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"My mental health couldn’t take it anymore after working through the pandemic," Wolfe said. "The tips got really bad, the type of people dining out were not very kind or tipping generously, so the money wasn't even worth it anymore. It was like an emotional and physical abuse that I couldn’t take anymore."

Wolfe had worked in the restaurant industry around a decade. Then in October, they stepped away to focus on their own business, selling handmade textile earrings and art pieces.

Working as an independent artist comes with its own set of challenges, Wolfe said. They earn enough to get by — not comfortably, but enough, so far. Still, Wolfe doesn't regret the decision.

From poorly behaved customers to not receiving health insurance, there's no real incentive for them to return to the restaurant industry, Wolfe said.

Low pay and job insecurity make restaurant work unsustainable

John Rodriguez had just started working as a baker when he was furloughed in March 2020 because of the coronavirus pandemic. In October that year, he started working in a pet supplies warehouse.

John Rodriguez started working as a baker in October 2019. When his Phoenix restaurant shut down in March 2020, he stayed home for more than six months, surviving on Arizona's weekly unemployment assistance of $240 plus the weekly federal supplement of $300, which was more than he made working full time.

"That was a big sign I think all across the country, the restaurant industry is underpaid," Rodriguez said. "We weren’t part of the tips, and I wouldn't expect to because I didn't interact with customers, but it was definitely an eye-opener that my unemployment benefits were more than what I was working."

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Rodriguez wasn't eager to go back to work, he admitted. Individual restaurants were closing for weeks at a time, or indefinitely, because of COVID-19 cases. The jobs he found paid $15 or less an hour. If he could make more on unemployment, save money on gas and not risk contracting COVID-19, it didn't seem worth it, he reasoned.

Though he would have preferred to spend his days in the kitchen baking, in October 2020, Rodriguez accepted a job as a warehouse stocker for a pet supplies company. The job paid more than he'd made working in the restaurant, and the boom in online shopping during the pandemic meant his hours were secure, he said.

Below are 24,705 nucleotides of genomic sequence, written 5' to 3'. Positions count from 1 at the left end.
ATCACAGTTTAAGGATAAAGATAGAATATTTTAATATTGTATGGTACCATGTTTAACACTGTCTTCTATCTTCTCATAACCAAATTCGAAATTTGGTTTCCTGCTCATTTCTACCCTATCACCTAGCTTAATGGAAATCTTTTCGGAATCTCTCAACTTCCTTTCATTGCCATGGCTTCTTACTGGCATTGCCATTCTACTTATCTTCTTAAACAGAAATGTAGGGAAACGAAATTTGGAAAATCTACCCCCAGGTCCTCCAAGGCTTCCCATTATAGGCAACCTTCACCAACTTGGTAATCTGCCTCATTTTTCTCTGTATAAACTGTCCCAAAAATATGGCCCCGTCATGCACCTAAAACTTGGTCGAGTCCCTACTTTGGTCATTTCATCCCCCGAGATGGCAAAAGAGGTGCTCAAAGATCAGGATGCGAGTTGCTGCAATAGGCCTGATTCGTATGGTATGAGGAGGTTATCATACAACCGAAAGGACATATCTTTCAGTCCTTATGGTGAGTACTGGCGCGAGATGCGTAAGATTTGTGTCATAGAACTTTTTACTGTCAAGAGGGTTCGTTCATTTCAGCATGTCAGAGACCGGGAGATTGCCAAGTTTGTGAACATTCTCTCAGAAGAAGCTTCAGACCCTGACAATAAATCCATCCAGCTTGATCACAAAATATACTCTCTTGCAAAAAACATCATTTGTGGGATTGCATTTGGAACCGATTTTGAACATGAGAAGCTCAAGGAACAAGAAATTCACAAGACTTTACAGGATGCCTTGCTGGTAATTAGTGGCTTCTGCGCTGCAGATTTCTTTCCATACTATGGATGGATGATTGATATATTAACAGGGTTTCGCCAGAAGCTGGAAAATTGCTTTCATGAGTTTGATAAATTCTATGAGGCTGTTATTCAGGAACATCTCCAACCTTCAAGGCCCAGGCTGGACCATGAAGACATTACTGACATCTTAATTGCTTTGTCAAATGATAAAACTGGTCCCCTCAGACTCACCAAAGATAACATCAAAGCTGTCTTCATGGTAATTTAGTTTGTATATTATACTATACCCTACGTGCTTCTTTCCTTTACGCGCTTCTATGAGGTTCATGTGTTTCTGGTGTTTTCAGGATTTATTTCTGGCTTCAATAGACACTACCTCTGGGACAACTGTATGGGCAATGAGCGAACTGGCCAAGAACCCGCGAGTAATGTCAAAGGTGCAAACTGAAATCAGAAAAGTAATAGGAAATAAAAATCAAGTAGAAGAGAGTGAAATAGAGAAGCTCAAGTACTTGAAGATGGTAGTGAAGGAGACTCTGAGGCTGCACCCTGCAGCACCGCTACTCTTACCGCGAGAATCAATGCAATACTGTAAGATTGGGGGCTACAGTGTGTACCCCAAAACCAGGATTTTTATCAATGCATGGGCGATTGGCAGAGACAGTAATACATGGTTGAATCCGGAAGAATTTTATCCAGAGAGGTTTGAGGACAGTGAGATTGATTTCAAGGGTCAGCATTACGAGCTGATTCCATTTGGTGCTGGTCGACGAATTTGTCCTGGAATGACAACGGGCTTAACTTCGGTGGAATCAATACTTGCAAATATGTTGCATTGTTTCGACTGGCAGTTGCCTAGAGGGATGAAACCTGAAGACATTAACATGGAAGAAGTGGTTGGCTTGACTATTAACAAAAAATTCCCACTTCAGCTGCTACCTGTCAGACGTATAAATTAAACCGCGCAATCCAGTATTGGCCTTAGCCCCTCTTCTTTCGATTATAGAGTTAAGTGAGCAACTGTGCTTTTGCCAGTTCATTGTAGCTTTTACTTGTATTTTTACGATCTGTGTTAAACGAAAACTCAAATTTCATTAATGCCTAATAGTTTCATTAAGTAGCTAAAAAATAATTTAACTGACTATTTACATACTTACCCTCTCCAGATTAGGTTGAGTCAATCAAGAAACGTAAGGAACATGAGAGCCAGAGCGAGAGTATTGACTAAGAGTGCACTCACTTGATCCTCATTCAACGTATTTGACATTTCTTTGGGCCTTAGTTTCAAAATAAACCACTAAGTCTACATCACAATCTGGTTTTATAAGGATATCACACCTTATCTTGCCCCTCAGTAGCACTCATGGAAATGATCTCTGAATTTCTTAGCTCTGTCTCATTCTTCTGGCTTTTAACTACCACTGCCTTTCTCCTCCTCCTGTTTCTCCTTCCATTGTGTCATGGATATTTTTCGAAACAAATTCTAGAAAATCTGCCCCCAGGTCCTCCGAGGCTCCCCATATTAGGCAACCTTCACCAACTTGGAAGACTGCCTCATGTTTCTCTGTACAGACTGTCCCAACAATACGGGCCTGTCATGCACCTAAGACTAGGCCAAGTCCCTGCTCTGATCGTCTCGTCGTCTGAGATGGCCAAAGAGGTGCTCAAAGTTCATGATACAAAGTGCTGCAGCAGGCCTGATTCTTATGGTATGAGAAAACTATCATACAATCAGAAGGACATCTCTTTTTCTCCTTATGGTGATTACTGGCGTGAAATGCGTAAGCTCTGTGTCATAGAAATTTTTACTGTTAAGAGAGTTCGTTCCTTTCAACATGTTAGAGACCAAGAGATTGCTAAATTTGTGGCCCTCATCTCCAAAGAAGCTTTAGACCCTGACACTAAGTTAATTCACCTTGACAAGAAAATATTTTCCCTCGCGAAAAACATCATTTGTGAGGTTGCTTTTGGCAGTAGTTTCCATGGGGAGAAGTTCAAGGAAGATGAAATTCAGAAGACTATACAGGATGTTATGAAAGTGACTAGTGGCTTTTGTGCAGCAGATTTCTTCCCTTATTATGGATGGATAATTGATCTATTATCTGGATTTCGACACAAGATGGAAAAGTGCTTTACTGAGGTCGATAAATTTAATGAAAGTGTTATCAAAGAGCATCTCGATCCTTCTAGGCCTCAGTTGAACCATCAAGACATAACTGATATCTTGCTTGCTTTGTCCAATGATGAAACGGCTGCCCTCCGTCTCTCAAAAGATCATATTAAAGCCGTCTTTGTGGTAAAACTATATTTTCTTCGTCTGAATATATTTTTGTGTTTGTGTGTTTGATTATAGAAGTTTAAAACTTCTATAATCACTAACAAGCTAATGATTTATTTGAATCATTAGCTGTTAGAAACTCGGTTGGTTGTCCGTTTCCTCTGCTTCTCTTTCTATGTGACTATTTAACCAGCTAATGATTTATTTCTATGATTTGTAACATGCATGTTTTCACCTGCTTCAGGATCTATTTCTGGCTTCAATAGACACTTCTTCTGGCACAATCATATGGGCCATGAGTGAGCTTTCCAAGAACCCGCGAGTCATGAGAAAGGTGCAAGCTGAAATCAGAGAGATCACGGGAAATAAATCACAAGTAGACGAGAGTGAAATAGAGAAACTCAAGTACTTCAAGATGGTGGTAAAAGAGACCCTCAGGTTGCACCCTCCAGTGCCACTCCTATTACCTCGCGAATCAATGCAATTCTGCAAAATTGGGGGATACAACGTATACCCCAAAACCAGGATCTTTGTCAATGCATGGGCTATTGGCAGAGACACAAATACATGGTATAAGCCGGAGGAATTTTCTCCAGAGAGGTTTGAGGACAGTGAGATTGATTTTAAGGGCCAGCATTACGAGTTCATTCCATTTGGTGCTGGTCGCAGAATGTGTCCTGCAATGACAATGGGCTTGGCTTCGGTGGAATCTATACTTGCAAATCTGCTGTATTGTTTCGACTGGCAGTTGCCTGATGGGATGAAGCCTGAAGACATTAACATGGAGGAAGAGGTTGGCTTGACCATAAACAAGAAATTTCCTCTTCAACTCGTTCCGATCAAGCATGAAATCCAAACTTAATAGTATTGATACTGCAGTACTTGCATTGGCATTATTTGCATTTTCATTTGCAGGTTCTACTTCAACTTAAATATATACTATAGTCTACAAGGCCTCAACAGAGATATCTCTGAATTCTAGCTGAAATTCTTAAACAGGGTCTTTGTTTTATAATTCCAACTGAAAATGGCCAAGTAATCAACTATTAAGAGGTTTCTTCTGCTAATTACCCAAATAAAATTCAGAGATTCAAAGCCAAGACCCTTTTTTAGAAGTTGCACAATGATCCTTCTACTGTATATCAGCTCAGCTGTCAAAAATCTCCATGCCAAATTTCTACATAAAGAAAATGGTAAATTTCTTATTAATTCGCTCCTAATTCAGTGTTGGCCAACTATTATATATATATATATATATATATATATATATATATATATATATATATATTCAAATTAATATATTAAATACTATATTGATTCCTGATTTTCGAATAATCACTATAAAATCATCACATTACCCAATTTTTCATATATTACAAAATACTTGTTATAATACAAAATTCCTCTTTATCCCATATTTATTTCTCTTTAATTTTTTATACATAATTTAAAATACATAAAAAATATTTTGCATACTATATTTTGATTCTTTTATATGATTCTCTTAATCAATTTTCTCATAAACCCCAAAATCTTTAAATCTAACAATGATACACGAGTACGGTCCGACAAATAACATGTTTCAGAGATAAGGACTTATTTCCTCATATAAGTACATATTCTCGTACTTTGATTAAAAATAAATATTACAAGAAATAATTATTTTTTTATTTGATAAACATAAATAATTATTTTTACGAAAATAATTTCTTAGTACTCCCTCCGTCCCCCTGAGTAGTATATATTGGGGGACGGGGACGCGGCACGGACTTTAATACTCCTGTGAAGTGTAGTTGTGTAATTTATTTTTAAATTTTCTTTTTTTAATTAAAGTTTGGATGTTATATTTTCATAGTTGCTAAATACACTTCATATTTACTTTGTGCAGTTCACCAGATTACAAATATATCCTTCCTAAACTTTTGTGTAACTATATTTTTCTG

He's already gotten one raise since he started, Rodriguez added.

When he was given the opportunity to get his old job back in 2021, the company offered him part-time hours at the same pay, but with tips. Rodriguez felt unsure — if COVID-19 cases rose in Phoenix, how long would the restaurant remain open? The combination of instability, shortened hours and low pay led him to decline.

"I honestly don’t know how long until I would feel comfortable going back into the industry," Rodriguez said. "Even now, I like my job, thankfully. But if I could make the same money baking, I would take it in a second."

Toxic kitchen culture predates COVID-19

The restaurant industry is riddled with problems that started long before COVID-19 was around, said Jaycee Abadeer.

Abadeer worked in the restaurant industry for about 13 years, mostly as a cook. She liked the chaotic atmosphere and how she felt when she created a meal for someone. But as a trans woman, Abadeer saw how kitchens could be unwelcoming.

"I wasn’t always out as trans working in kitchens," Abadeer said.

Former Phoenix restaurant worker Jaycee Abadeer was furloughed in March 2020 because of the coronavirus pandemic. She has since moved to Portland and become a full-time hairdresser.

While working in a restaurant near Arcadia, Abadeer saw a cook scream homophobic slurs at an openly gay server. The head chef, who was present, didn't stand up for the server or reprimand the cook, she remembered. This was one of the many instances that kept Abadeer from coming out as trans in the kitchen.

When she did come out, she felt her upward momentum stalled.

"I was being taken more seriously before," Abadeer said. "Part of it too was, people saying things they felt they could say because of how I looked. I got sick of constantly having to fight with people because of stuff like that."

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Abadeer recalled how hostile her work environment was at another restaurant inside an upscale supermarket. Management paged her about which restroom she was using and misgendered her when they wrote her up to get fired, she said.

By early 2020, Abadeer had moved from the kitchen to the front of house, working as a server at another restaurant in Phoenix. Abadeer had just graduated from cosmetology school and was planning to work part time in a salon and part time at the restaurant.

Her restaurant's closure in March 2020 left her unemployed, and the downtime prompted her to reevaluate where she wanted to spend her time.